This page contains a Flash digital edition of a book.
Wine Investment Feature


Investment Entrepreneur Freddie Achom on the Fine Wine Investment Market

His newly-formed wine investment consultancy Boington & Fredericks of London had just been suspended from trading by the Department of Trade and Industry for mis-selling wine as an investment. The idea of advising clients to bed down fi ne wine for investment and charging a premium for this service seemed to be somewhat farfetched to fi nancial regulatory boards. “Back then we were selling Lafi te ‘96 for £3,900 a case while ordinary merchants were selling at approximately £2,000 per case with no value adds. The promise of good returns seemed farfetched, to all and sundry it looked like a non-starter and the general opinion was that most would never see a profi t”, says Achom. “Today the Lafi te ‘96 is worth in the region of £15,000 per case. It was hard then to prove the viability of the market, market data was hazy at best and there was little or no press in favour of wine investment. Today, there is an article every week”, he continues.

T The faith that those like Achom have

shown in the market has certainly been rewarded with the wine market increasing from a £7billion-a-year market in 2001 to today’s £14billion-a-year valuation and continuing to grow each year. Industryfi gures show that approximately two percent of all wines produced globally are considered to be of suffi cient quality to rise in value and very few ever break into this tier. The


en years ago this November, Freddie Achom was contemplating his future, as well as the future and viability of the wine investment market.

fi nancial benefi ts and principles are more in demand than they have ever been. Today, Achom is the founder and

chairman of the offshore-based Rosemont Group who, among its portfolio of companies, own the majority stake in the London-based wine advisory fi rm Bordeaux Wine Company in partnership with wine enthusiast Anthony Grant. Grant feels they have been vindicated by the performance of the market over the past decade. He says he feels proud to have stuck at it for so long and has been able to see the market fl ourish as he always thought it could: “I always knew it would come good”, he exclaims, “the fundamental principles of this market are clear for all to see and people have fi nally woken up and realised that wine is just as viable as any other commodity if not more”. Prior to the past decade the fi ne wine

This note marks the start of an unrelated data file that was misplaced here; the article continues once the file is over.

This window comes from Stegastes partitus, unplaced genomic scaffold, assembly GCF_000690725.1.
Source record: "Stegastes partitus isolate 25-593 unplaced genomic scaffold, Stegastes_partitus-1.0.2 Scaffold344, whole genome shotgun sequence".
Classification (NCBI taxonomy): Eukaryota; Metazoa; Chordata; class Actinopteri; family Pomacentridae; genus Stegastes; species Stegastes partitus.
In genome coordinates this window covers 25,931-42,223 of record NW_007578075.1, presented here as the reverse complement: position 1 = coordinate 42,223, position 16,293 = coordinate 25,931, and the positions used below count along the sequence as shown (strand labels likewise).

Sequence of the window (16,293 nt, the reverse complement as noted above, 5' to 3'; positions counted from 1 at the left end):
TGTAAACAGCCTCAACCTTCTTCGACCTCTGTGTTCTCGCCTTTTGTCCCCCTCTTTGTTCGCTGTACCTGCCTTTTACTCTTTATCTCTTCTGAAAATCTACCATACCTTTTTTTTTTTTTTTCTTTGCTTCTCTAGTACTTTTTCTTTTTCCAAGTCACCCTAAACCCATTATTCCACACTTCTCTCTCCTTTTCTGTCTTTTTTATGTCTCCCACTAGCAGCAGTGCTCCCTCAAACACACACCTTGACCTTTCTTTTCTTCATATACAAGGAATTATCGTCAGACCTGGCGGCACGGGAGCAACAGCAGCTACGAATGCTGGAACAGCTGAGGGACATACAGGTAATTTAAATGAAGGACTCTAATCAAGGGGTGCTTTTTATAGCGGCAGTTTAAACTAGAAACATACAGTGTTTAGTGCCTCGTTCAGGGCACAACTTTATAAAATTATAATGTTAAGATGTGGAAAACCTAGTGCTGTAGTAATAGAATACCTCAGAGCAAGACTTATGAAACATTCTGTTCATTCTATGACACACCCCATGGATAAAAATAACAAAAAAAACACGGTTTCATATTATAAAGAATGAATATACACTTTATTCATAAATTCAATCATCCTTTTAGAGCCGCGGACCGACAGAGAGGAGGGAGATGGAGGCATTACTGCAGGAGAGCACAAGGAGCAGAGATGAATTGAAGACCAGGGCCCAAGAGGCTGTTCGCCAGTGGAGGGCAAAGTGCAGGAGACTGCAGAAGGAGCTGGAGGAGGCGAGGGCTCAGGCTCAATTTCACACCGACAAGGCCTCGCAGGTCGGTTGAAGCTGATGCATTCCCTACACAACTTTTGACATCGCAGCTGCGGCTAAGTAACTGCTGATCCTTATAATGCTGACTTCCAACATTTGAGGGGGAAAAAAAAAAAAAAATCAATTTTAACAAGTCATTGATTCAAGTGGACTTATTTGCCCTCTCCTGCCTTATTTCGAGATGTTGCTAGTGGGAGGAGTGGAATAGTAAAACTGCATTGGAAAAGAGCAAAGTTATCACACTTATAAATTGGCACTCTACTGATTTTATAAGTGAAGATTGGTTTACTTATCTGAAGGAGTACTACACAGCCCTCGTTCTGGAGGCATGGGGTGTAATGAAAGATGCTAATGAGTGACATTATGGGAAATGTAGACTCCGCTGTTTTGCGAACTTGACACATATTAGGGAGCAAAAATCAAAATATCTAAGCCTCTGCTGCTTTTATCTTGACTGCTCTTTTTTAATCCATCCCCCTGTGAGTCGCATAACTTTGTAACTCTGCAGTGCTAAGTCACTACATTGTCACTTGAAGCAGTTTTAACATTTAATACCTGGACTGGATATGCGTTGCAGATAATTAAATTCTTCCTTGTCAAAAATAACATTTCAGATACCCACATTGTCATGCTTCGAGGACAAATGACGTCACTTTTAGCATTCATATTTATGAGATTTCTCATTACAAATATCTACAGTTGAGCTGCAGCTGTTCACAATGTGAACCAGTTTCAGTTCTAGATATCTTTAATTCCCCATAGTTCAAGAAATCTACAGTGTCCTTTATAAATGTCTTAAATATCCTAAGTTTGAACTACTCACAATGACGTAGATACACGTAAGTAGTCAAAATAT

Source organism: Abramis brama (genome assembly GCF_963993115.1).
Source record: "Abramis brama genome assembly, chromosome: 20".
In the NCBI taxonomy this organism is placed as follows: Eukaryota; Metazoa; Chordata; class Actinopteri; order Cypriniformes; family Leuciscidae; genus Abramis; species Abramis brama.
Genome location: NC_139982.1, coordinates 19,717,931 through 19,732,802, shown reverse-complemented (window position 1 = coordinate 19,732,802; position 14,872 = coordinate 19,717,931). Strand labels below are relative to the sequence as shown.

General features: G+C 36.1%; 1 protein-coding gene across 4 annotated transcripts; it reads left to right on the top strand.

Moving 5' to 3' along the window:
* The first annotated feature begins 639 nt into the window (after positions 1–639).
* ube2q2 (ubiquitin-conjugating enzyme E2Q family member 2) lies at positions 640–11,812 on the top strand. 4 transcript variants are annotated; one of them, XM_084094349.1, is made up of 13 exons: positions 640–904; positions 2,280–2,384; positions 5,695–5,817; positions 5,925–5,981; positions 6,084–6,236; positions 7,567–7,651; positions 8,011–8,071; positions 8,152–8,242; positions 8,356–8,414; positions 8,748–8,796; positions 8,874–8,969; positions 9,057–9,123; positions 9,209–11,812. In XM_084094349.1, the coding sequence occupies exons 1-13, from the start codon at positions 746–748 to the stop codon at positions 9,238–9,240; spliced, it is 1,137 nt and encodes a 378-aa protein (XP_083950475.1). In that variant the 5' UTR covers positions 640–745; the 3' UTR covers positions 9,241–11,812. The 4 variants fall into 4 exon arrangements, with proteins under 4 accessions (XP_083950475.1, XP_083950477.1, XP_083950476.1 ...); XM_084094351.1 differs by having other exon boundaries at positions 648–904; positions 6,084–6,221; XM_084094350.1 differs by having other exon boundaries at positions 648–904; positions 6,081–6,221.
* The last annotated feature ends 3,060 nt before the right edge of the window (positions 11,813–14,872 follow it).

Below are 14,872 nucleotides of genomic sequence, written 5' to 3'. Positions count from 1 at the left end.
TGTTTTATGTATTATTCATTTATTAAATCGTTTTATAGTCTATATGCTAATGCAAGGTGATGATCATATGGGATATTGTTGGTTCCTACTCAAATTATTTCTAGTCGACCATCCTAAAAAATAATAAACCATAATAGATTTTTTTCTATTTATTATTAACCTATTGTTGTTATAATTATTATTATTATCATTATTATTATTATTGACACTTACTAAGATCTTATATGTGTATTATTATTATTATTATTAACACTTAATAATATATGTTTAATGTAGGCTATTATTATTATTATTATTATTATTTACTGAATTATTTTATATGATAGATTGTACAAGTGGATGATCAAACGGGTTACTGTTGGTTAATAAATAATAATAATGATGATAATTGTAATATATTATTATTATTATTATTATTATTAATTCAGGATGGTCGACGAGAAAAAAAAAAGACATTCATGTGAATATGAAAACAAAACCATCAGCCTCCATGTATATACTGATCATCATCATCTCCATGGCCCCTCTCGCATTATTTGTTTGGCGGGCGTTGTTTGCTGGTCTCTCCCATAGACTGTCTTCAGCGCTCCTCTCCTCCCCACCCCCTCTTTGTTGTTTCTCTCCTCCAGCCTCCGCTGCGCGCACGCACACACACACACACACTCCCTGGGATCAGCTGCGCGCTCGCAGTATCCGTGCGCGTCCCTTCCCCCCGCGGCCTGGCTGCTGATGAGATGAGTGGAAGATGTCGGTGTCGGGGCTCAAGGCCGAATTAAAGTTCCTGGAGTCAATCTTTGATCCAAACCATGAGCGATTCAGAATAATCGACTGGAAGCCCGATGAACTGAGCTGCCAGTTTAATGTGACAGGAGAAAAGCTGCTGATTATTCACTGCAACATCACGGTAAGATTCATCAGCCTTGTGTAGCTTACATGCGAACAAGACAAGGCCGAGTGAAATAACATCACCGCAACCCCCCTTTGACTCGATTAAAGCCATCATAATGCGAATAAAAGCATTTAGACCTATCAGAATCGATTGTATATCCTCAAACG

Top: A case of Lafi te 96, Vintage barrels Right: Grand Vin De Bordeaux 1982, Chateau Des Bertins

“blue chip” Bordeaux or “fi rst growths” as they are called are the dominant force when seeking wines that can accrue value over time; they now account for over sixty percent of wine auction sales worldwide. With the emergence of the Far East and South America as major forces in the fi ne wine market and little or no real knowledge of wine, the need for advisory is today even more apparent. Wine advisors like Achom with their vast knowledge of wine and the

market has been a patient mans market and although the likes of Achom and Grant speak of huge returns in the last few years, it is still very much advised to look at this with a medium to long term perspective and abiding by a few basic rules should steer you clear of any potholes. Carolyn Holmes, senior wine specialist at Christie’s of London believes “any wine you buy for investment needs a good reputation and long track record of success”, while Enzo Giannotta, MD at Cult & Boutique Wines, who specialise in new and old-world wines advises to “take advice from those in the industry but make sure you stick to blue chip wines, the fi rst growths, as they are consistent and proven; buy early, preferably en primeur (wines still in the barrel) but only from established merchants. Last but not

Freddie Achom

Page 1  |  Page 2  |  Page 3  |  Page 4  |  Page 5  |  Page 6  |  Page 7  |  Page 8  |  Page 9  |  Page 10  |  Page 11  |  Page 12  |  Page 13  |  Page 14  |  Page 15  |  Page 16  |  Page 17  |  Page 18  |  Page 19  |  Page 20  |  Page 21  |  Page 22  |  Page 23  |  Page 24  |  Page 25  |  Page 26  |  Page 27  |  Page 28  |  Page 29  |  Page 30  |  Page 31  |  Page 32  |  Page 33  |  Page 34  |  Page 35  |  Page 36  |  Page 37  |  Page 38  |  Page 39  |  Page 40  |  Page 41  |  Page 42  |  Page 43  |  Page 44  |  Page 45  |  Page 46  |  Page 47  |  Page 48  |  Page 49  |  Page 50  |  Page 51  |  Page 52